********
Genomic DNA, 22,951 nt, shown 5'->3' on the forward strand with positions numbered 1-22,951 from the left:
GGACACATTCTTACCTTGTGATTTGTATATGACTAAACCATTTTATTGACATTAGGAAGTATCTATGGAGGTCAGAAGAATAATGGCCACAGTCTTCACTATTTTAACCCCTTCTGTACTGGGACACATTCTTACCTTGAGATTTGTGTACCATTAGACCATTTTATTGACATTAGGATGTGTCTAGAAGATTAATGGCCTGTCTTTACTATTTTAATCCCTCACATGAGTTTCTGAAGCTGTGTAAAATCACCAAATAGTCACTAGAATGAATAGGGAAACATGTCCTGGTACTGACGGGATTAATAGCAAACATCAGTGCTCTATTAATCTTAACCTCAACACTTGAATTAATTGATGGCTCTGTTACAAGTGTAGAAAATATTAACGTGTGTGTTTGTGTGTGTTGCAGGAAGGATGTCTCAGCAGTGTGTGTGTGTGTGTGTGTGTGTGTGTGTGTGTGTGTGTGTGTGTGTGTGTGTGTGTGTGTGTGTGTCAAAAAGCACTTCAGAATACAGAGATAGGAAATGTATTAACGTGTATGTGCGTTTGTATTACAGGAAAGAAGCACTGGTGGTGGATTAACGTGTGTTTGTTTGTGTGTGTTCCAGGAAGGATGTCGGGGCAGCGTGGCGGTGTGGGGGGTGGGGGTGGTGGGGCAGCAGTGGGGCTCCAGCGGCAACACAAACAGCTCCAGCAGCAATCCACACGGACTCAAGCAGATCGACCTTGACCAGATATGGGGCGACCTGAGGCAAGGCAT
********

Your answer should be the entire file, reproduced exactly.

Genomic DNA, 22,951 nt, shown 5'->3' on the forward strand with positions numbered 1-22,951 from the left:
GGACACATTCTTACCTTGTGATTTGTATATGACTAAACCATTTTATTGACATTAGGAAGTATCTATGGAGGTCAGAAGAATAATGGCCACAGTCTTCACTATTTTAACCCCTTCTGTACTGGGACACATTCTTACCTTGAGATTTGTGTACCATTAGACCATTTTATTGACATTAGGATGTGTCTAGAAGATTAATGGCCTGTCTTTACTATTTTAATCCCTCACATGAGTTTCTGAAGCTGTGTAAAATCACCAAATAGTCACTAGAATGAATAGGGAAACATGTCCTGGTACTGACGGGATTAATAGCAAACATCAGTGCTCTATTAATCTTAACCTCAACACTTGAATTAATTGATGGCTCTGTTACAAGTGTAGAAAATATTAACGTGTGTGTTTGTGTGTGTTGCAGGAAGGATGTCTCAGCAGTGTGTGTGTGTGTGTGTGTGTGTGTGTGTGTGTGTGTGTGTGTGTGTGTGTGTGTGTGTGTGTGTGTCAAAAAGCACTTCAGAATACAGAGATAGGAAATGTATTAACGTGTATGTGCGTTTGTATTACAGGAAAGAAGCACTGGTGGTGGATTAACGTGTGTTTGTTTGTGTGTGTTCCAGGAAGGATGTCGGGGCAGCGTGGCGGTGTGGGGGGTGGGGGTGGTGGGGCAGCAGTGGGGCTCCAGCGGCAACACAAACAGCTCCAGCAGCAATCCACACGGACTCAAGCAGATCGACCTTGACCAGATATGGGGCGACCTGAGGCAAGGCAT